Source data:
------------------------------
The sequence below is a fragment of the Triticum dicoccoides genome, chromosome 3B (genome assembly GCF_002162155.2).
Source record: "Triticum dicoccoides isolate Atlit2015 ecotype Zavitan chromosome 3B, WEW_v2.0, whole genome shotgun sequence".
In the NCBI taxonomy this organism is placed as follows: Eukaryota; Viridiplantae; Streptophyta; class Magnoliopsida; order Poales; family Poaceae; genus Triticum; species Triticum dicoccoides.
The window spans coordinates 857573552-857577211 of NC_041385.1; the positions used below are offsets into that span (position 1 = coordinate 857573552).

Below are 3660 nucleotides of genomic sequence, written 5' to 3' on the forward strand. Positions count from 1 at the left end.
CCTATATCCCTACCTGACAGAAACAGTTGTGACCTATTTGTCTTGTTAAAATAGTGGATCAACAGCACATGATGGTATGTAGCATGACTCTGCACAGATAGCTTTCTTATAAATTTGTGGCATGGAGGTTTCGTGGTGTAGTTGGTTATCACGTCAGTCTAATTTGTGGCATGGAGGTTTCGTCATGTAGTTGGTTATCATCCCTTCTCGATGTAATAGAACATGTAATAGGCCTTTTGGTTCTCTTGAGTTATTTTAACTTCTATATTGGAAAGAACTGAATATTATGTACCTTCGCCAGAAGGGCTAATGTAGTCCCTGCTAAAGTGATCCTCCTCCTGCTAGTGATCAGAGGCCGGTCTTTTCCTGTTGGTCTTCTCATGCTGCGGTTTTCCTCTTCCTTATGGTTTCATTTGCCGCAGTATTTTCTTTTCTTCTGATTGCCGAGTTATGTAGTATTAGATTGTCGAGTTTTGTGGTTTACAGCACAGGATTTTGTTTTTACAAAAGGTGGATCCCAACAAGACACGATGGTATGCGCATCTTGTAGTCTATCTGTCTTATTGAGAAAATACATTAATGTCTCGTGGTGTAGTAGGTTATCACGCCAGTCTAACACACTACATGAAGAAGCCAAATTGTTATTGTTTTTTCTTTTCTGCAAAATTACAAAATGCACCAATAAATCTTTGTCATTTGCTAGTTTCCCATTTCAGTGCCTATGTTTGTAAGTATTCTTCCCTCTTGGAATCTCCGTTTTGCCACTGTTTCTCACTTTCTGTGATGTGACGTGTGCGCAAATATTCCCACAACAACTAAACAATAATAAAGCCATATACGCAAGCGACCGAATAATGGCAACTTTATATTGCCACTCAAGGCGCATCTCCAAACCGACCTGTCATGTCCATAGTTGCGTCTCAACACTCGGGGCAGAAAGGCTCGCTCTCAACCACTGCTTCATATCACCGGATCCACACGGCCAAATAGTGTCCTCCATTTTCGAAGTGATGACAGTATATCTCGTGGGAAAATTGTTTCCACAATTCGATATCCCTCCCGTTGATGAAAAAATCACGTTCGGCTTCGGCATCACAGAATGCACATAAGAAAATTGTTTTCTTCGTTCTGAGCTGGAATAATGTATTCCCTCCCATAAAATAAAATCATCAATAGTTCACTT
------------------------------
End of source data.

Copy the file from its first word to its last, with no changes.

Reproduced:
The sequence below is a fragment of the Triticum dicoccoides genome, chromosome 3B (genome assembly GCF_002162155.2).
Source record: "Triticum dicoccoides isolate Atlit2015 ecotype Zavitan chromosome 3B, WEW_v2.0, whole genome shotgun sequence".
In the NCBI taxonomy this organism is placed as follows: Eukaryota; Viridiplantae; Streptophyta; class Magnoliopsida; order Poales; family Poaceae; genus Triticum; species Triticum dicoccoides.
The window spans coordinates 857573552-857577211 of NC_041385.1; the positions used below are offsets into that span (position 1 = coordinate 857573552).

Below are 3660 nucleotides of genomic sequence, written 5' to 3' on the forward strand. Positions count from 1 at the left end.
CCTATATCCCTACCTGACAGAAACAGTTGTGACCTATTTGTCTTGTTAAAATAGTGGATCAACAGCACATGATGGTATGTAGCATGACTCTGCACAGATAGCTTTCTTATAAATTTGTGGCATGGAGGTTTCGTGGTGTAGTTGGTTATCACGTCAGTCTAATTTGTGGCATGGAGGTTTCGTCATGTAGTTGGTTATCATCCCTTCTCGATGTAATAGAACATGTAATAGGCCTTTTGGTTCTCTTGAGTTATTTTAACTTCTATATTGGAAAGAACTGAATATTATGTACCTTCGCCAGAAGGGCTAATGTAGTCCCTGCTAAAGTGATCCTCCTCCTGCTAGTGATCAGAGGCCGGTCTTTTCCTGTTGGTCTTCTCATGCTGCGGTTTTCCTCTTCCTTATGGTTTCATTTGCCGCAGTATTTTCTTTTCTTCTGATTGCCGAGTTATGTAGTATTAGATTGTCGAGTTTTGTGGTTTACAGCACAGGATTTTGTTTTTACAAAAGGTGGATCCCAACAAGACACGATGGTATGCGCATCTTGTAGTCTATCTGTCTTATTGAGAAAATACATTAATGTCTCGTGGTGTAGTAGGTTATCACGCCAGTCTAACACACTACATGAAGAAGCCAAATTGTTATTGTTTTTTCTTTTCTGCAAAATTACAAAATGCACCAATAAATCTTTGTCATTTGCTAGTTTCCCATTTCAGTGCCTATGTTTGTAAGTATTCTTCCCTCTTGGAATCTCCGTTTTGCCACTGTTTCTCACTTTCTGTGATGTGACGTGTGCGCAAATATTCCCACAACAACTAAACAATAATAAAGCCATATACGCAAGCGACCGAATAATGGCAACTTTATATTGCCACTCAAGGCGCATCTCCAAACCGACCTGTCATGTCCATAGTTGCGTCTCAACACTCGGGGCAGAAAGGCTCGCTCTCAACCACTGCTTCATATCACCGGATCCACACGGCCAAATAGTGTCCTCCATTTTCGAAGTGATGACAGTATATCTCGTGGGAAAATTGTTTCCACAATTCGATATCCCTCCCGTTGATGAAAAAATCACGTTCGGCTTCGGCATCACAGAATGCACATAAGAAAATTGTTTTCTTCGTTCTGAGCTGGAATAATGTATTCCCTCCCATAAAATAAAATCATCAATAGTTCACTT